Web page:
• • • • • • • •
In OLLU’s case, the faculty have treated their president like a trespasser: Last month the profs gave a vote of no-confidence to President Tessa Martinez Pollack.
Faculty say Pollack’s five-year tenure has led to “years of sliding enrollment, budget woes, and low morale at the private Catholic university on San Antonio’s West Side,” reports the Express-News’ Melissa Ludwig.
The Board of Trustees still have Pollack’s back (so Pollack still has a job). But students have staged protests against her leadership on a recent 4 percent tuition-fee increase. A freshman at the Lake wrote in to the E-N’s Talk Balk section to complain that enrollment had slipped to less than 2,600 this spring because current students have spread the unhappy word to high schoolers. Someone else submitted this limerick:
“There once was a prez named Tessa,
Who came and made quite a messa.
The University’s old,
She’s rather quite cold,
We’d be better off without her, more or
• • • • • • • •
At UTSA’s multi-disciplinary earth-science department, geologists, environmental scientists, and their dean are rumored to be such fearful adversaries that the entire department is now being dissolved just to quiet the barking dogs.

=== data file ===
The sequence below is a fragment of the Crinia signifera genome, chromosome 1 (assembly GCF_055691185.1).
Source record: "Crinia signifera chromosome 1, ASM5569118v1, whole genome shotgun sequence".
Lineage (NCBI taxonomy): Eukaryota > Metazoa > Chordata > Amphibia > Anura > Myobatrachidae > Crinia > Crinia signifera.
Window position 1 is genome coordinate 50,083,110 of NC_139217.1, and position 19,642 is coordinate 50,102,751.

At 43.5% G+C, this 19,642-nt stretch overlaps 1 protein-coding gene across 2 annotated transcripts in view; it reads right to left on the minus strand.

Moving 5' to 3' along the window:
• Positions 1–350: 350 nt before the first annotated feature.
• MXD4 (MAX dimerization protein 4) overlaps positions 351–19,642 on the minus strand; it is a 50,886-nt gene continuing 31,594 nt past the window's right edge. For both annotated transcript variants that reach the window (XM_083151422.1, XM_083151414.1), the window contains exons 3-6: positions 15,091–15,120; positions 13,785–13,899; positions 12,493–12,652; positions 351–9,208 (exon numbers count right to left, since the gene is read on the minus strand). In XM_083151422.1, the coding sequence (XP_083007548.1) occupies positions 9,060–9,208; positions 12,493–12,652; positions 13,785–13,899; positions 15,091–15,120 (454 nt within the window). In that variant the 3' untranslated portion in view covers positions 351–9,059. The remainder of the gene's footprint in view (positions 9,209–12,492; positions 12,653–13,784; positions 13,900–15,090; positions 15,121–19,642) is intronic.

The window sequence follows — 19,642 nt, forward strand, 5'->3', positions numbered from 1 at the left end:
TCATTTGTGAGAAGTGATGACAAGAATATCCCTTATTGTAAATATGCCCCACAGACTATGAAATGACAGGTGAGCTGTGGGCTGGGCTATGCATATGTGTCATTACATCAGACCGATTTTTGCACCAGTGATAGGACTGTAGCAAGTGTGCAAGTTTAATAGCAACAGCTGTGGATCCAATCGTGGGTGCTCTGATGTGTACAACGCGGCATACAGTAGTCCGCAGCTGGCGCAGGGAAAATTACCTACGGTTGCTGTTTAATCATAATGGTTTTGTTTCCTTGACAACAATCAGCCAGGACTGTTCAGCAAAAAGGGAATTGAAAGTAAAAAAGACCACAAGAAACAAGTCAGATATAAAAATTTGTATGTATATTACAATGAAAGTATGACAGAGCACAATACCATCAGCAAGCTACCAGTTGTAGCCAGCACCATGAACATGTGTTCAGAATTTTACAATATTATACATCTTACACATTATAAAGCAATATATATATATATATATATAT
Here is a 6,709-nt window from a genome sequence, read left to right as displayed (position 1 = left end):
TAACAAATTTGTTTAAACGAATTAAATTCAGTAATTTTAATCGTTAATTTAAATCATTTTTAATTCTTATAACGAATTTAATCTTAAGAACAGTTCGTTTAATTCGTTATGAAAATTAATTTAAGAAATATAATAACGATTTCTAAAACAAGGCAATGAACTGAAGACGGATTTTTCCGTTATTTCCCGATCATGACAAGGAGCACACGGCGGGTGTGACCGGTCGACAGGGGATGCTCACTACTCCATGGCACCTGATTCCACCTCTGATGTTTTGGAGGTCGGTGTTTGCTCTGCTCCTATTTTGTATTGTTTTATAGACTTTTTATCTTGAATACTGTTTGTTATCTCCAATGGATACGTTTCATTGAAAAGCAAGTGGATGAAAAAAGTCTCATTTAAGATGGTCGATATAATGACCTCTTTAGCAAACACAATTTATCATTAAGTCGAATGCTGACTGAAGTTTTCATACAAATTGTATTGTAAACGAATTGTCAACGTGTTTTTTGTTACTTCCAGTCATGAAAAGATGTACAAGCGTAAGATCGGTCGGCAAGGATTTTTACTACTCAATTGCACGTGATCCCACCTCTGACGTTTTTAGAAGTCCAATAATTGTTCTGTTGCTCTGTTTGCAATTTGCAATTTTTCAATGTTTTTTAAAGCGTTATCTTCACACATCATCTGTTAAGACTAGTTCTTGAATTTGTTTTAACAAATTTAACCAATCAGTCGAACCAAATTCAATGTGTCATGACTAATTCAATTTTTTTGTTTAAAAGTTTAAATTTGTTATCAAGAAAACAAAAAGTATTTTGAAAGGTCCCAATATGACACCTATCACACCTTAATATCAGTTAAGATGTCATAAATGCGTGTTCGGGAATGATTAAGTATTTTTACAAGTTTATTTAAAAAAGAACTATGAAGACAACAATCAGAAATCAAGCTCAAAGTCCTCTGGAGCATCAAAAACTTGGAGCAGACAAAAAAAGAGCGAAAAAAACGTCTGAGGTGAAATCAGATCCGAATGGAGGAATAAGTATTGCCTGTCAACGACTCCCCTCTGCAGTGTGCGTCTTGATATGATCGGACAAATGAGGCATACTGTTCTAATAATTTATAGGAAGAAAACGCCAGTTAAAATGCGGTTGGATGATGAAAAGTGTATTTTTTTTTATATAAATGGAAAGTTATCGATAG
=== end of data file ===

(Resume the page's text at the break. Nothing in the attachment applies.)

UTSA Provost and Vice President for Academic Affairs Rosalie Ambrosino approved the sudden department change and it was announced at last week’s faculty senate meeting (there were no police, no threats of violence as a gossipy email broadcast to faculty suggested). Students will still be able to get bachelor’s through doctoral degrees for caring about earth matters (Planet Pals rejoice!).
“The program is still there,” said UTSA faculty chairman Mansour El-Kikhia, who’s part of the political-science department. “Everything for `earth science` students will stay the same. We will continue the program of education … but it’s not an easy issue when you dissolve a department.”
No one will lose their jobs: Faculty will just be distributed to new departments, El-Kikhia said.